Senate committee takes on ridesharing regulations

Former Texas Governor Rick Perry once said Austin is like the "blueberry in the tomato soup."
Politically-speaking of course.

"We have a different culture and values.  The other cities are great, I love Houston and Dallas and San Antonio but we're different," said Austin Mayor Steve Adler at the Capitol on Tuesday morning.

And it may be that difference that's led to the filing of a number of bills that seem to make an example out of Austin.

During a Tuesday morning hearing, the Senate Committee on Business and Commerce took on issues like the bag ban, short term rental properties and transportation network company regulation.  A group of bills have been filed that would create a statewide framework for companies like Uber and Lyft.

Unlike the City's regulations, Uber can live with these rules.

"Under this statewide bill if it's passed and signed by the Governor we would be back in Austin as soon as possible.  We're looking forward to getting back and partnering with the City," said Uber's Trevor Theunissen.

Council Members Ann Kitchen and Ellen Troxclair have always been on opposite ends of the spectrum on ridesharing.  Troxclair felt the rules Uber and Lyft were operating under were fine like they were.  Kitchen led the charge on fingerprinting drivers.

The majority of council favored fingerprinting and Austin voters supported that as well in a special-called election last May.

"We have proven that we don't have to sacrifice public safety in order to have this service.  We've got seven companies operating, almost 8,000 drivers that are fingerprinted," Kitchen said.

"Local control is a valuable tool only to the extent that it protects individual liberty.  When it's not being used longer protect individual liberty than it's the responsibility and the role of the State to make sure that your right to work for the transportation provider that you choose and to ride in the transportation provider that you choose is up to you and not regulated by the local municipality," Troxclair said.

During the hearing, something Troxclair said really upset Kitchen.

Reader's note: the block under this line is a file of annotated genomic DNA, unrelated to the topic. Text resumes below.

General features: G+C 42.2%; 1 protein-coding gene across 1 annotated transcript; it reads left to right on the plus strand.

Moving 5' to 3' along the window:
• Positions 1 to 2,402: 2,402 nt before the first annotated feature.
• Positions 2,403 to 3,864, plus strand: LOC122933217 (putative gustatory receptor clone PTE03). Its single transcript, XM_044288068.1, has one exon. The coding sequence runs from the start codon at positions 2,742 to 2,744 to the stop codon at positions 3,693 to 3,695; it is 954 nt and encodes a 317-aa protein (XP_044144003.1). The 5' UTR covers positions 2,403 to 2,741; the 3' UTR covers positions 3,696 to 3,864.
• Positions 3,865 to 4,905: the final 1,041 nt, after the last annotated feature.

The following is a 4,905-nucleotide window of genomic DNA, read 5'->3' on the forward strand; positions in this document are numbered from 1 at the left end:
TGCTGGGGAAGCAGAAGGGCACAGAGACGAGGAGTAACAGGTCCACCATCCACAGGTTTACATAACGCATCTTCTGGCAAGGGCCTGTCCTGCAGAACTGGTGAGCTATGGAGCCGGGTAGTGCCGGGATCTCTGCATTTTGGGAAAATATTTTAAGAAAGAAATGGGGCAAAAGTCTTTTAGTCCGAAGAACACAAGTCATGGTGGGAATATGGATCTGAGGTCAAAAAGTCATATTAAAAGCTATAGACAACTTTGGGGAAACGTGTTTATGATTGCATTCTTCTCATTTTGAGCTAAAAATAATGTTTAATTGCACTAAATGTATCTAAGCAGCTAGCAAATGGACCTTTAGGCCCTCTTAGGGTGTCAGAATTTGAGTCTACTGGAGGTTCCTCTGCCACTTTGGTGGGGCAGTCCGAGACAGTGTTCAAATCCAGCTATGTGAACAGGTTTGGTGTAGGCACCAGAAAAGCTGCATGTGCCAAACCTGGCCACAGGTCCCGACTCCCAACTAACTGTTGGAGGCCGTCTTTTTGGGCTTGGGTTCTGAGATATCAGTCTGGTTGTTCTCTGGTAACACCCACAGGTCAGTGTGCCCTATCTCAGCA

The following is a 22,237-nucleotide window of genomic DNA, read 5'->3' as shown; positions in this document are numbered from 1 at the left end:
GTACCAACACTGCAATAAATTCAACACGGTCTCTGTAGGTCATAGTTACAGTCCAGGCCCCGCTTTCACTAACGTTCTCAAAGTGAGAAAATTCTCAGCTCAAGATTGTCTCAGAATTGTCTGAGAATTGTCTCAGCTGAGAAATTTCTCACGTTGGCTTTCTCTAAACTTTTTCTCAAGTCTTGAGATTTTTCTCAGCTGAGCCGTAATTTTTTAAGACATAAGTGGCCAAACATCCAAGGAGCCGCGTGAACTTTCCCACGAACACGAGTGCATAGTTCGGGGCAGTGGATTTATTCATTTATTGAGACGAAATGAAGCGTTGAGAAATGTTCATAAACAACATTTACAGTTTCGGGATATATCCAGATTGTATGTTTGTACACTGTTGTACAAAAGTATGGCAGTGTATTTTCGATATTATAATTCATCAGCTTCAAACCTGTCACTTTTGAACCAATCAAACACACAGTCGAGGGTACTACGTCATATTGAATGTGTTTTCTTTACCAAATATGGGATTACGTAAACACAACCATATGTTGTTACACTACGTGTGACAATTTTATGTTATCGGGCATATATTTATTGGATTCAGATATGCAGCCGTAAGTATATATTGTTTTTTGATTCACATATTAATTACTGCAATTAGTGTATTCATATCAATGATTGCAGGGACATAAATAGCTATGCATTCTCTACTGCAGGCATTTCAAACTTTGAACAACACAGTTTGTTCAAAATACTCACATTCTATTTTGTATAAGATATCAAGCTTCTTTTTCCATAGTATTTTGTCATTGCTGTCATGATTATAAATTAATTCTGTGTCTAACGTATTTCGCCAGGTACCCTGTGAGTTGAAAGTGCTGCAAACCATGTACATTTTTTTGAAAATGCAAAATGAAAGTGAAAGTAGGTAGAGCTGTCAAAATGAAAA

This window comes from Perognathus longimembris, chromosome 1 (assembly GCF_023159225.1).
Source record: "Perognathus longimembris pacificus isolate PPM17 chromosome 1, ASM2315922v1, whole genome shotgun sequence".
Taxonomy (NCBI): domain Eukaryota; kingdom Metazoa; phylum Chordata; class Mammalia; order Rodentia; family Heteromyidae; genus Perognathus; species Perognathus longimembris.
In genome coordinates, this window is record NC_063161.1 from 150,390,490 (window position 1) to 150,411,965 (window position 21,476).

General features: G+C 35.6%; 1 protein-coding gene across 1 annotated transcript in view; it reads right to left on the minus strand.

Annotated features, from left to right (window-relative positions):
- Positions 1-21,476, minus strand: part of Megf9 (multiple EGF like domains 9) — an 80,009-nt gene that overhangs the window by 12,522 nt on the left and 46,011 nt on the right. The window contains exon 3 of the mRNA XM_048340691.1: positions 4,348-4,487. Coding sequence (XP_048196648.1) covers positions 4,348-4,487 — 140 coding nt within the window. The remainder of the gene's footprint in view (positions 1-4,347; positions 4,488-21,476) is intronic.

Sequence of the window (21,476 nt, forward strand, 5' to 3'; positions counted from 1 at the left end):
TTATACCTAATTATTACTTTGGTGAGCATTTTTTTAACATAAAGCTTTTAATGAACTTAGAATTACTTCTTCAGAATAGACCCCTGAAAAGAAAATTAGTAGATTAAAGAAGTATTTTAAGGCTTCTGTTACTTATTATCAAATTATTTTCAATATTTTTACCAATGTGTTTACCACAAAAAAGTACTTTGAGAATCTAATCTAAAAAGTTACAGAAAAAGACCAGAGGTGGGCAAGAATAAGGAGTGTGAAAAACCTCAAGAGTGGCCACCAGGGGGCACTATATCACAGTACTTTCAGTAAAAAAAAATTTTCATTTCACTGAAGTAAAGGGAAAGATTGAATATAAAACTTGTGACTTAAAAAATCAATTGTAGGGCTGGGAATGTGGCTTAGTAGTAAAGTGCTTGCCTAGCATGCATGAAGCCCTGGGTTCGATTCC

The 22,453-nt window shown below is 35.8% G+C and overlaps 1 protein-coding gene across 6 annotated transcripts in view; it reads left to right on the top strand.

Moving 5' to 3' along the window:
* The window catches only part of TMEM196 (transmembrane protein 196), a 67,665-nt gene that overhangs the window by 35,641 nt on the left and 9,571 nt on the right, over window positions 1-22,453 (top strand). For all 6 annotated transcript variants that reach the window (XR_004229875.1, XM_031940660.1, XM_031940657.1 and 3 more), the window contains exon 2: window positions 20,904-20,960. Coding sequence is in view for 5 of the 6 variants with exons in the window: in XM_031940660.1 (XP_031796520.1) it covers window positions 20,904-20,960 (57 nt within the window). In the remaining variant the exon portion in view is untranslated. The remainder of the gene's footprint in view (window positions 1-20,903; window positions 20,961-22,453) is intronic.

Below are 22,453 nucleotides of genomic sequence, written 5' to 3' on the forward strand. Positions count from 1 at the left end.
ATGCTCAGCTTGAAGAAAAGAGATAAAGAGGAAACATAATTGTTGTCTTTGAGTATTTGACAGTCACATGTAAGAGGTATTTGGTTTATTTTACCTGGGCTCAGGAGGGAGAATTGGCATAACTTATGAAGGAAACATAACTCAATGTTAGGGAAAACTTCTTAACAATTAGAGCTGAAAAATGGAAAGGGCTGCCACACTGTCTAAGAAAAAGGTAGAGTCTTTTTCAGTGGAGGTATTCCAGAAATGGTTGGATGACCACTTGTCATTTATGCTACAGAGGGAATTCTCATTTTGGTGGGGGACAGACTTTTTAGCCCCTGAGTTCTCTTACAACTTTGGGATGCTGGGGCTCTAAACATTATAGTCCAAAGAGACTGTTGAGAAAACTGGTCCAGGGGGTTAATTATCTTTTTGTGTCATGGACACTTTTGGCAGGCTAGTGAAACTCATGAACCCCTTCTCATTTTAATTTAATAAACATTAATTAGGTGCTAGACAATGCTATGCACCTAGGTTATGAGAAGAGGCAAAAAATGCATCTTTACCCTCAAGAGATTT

"A lot of people lost their jobs overnight.  Some of them chose to go to different municipalities that still allowed for those economic opportunities for them but it's a substantial job loss for the city," Troxclair said during her testimony.

"She said that a bunch of drivers lost their jobs.  And that is simply not true...I mean we have 8,000 fingerprinted drivers right now.  The other thing she neglected to mention is that Uber and Lyft chose to leave.  They left their drivers high and dry and we immediately stepped in as a city and helped connect them to the new companies coming in," Kitchen said.

Sharon Moore is a SXSW volunteer.  In the absence of Uber and Lyft she uses some of the other companies or just takes CapMetro.

"It's still pretty easy.  I think it's a shame that Uber and Lyft aren't still here because people from out of town have to download new apps and a lot of those same drivers, whether people want to believe it or not are driving for those new companies," Moore said.  "Austin has to get over the fact that they're not a small town anymore."

You might have heard there was a hiccup over the weekend with one or two ridesharing services.  The non-profit Ride Austin says they were down for about 5 hours Saturday night but when they got back up and running gave another 4,000 rides.
The short term rental discussion is expected to happen Tuesday but no vote yet on any of this.  The committee is expected to discuss that during their next hearing.

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